Martin Luther says that Romans 8 “gives comfort to those who are engaged in this warfare (struggling against the flesh, I think), and says that the flesh shall not condemn them.” That is, that as long as they are struggling against it and towards God, in Christ Jesus they are pleasing to him even as they fail and fail. We are children of God as long as we strive to put the flesh to death. So my plant metaphor breaks down a bit here. Not really, though. Life is just a very long wait to see if a graft will take or fail, assuming that the severed branch has some choice in the matter of whether it will be transformed to the new parent plant or remain itself.

Thursday, January 28, 2010

Romans 8:1-2

Therefore, there is now no condemnation for those who are in Christ Jesus,because through Christ Jesus the law of the Spirit of life set me free from the law of sin and death.

What is this "Law of the Spirit of Life"?

Here's what my friend Andrew has to say about life:
Life is a real, solid thing, even though it is a spiritual thing. It is the power that makes us perform the action of living. Life is not just something that we experience: it's not only a series of events, or actions of breathing or eating. Those are merely signs of the life within us. ...So when Rom 8 talks about life, it's talking about that spiritual, animating, kind of life. "The Lord God breathed into his nostrils the breath of life, and man became a living being."

In Rom 8, Paul explains that there are two of these "life"s; there is 1) our own life, which is in our bodies naturally and is vulnerable to judgment by the Law of Death, and 2) there is the life of Jesus Christ.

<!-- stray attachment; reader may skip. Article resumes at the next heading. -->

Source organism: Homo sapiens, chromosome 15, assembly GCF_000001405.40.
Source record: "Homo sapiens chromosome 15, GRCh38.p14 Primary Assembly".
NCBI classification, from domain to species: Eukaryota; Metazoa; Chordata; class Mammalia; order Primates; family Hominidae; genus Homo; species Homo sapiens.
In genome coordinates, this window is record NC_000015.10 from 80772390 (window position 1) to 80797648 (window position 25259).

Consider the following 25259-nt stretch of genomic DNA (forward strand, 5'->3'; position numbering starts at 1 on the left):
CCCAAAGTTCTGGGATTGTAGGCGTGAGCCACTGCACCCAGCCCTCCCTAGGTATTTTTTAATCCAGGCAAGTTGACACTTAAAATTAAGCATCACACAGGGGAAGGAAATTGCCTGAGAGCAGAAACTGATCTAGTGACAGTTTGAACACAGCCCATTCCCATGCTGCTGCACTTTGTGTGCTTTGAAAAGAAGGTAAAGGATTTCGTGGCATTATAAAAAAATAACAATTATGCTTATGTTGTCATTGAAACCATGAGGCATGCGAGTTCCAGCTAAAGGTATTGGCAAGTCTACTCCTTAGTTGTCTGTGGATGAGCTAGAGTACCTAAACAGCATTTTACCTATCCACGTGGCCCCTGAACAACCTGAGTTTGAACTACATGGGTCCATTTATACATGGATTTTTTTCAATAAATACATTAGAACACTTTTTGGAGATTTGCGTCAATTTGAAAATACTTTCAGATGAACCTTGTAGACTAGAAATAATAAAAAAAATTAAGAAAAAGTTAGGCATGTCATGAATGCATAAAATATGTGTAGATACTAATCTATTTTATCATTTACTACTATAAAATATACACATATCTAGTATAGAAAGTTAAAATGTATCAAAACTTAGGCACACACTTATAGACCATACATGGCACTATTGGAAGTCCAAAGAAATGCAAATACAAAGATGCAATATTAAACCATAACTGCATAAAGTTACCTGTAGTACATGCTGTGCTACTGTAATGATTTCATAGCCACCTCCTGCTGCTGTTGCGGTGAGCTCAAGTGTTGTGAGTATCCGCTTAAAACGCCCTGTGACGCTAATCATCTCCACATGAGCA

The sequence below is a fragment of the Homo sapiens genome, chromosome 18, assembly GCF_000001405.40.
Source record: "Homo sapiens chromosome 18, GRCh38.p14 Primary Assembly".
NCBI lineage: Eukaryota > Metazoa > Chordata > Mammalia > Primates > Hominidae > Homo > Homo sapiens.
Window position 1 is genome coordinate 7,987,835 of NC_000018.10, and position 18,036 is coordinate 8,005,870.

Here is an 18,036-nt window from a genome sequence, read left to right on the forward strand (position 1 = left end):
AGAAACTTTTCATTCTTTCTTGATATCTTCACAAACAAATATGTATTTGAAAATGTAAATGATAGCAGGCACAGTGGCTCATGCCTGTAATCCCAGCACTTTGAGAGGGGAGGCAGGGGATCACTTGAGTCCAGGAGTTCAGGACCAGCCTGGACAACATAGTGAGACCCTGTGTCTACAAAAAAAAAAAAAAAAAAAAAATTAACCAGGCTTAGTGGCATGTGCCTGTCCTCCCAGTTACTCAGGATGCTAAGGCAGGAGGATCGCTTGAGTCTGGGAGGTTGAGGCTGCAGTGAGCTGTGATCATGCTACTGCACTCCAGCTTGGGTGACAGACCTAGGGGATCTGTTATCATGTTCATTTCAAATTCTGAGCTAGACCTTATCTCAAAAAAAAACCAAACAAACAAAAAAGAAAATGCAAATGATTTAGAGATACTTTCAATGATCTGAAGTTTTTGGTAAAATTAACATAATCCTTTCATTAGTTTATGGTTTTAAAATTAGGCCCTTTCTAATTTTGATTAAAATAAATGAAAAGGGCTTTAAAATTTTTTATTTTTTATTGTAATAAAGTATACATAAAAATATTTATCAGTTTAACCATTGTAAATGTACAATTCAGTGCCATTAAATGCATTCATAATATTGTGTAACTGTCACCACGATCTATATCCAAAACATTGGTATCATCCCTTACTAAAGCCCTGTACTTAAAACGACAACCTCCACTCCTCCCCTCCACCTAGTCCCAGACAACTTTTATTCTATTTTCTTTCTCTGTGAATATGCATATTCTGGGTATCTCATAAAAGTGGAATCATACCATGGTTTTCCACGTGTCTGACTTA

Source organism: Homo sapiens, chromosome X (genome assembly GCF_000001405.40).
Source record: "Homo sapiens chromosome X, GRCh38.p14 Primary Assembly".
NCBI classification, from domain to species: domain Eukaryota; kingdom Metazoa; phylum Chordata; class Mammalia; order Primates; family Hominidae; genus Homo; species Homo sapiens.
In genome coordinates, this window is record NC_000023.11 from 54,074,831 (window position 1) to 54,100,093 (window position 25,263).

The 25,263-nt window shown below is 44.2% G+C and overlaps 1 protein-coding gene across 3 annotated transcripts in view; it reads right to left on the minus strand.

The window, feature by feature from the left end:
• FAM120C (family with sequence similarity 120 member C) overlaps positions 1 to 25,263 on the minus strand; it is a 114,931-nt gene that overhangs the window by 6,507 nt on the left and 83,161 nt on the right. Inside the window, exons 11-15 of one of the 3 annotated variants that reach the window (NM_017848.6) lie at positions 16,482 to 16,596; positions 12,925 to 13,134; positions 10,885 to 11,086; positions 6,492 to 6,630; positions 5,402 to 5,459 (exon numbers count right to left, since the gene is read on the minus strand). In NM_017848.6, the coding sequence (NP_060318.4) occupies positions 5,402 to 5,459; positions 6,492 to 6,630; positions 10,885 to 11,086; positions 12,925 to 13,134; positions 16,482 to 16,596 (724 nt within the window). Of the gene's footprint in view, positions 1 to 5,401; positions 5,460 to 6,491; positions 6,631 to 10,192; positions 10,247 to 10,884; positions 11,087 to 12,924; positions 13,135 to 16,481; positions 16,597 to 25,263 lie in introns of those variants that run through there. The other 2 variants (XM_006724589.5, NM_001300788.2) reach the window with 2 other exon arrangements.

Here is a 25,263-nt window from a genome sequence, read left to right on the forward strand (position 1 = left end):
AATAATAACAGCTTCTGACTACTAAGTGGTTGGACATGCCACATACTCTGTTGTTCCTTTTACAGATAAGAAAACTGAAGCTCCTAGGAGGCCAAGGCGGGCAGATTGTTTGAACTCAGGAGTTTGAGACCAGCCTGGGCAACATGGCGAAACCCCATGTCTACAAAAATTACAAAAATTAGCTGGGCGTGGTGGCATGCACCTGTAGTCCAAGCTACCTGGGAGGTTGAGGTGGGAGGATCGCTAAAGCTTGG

Now, we know that the Law of Death condemns all life which is not the very life of Jesus Christ:

(2:12) [...] as many as have sinned in the law will be judged by the law.
(3:23) [...] all have sinned [...]
(7:9) [...] when the Law came, sin revived and I died.
(v3) For what the law could not do in that it was weak through the flesh, God did by sending His own Son in the likeness of sinful flesh.

Fortunately, we are offered the very life of Christ, and this life will free us from the Law of Death. This life is so real that Paul says it is for our physical bodies.

(v11 para) The Holy Spirit will give the life of Jesus to your mortal bodies through his Holy Sprit within you.
(v10 para) If Christ is in you, although the spiritual "life" of the body is dead because of sin, the Spirit becomes your real life, because of Jesus' righteousness.
(v2) For the law of the spirit of life in Christ Jesus made me free from the law of sin and death.

So now Paul argues in (8:9, 12, and 13) that we must choose. We can either cling to the life which we have naturally-- the life which is condemned to death. Or we can cling to the life that is ours in Jesus. We cling to it by the Holy Spirit. Here's my amplification of v13:

(v13) For if you live according to the flesh you will die. But if you stop claiming the life of the flesh, and choose instead the Life of the Sprit, you will live.

Much more can be said, especially on how to do that practically.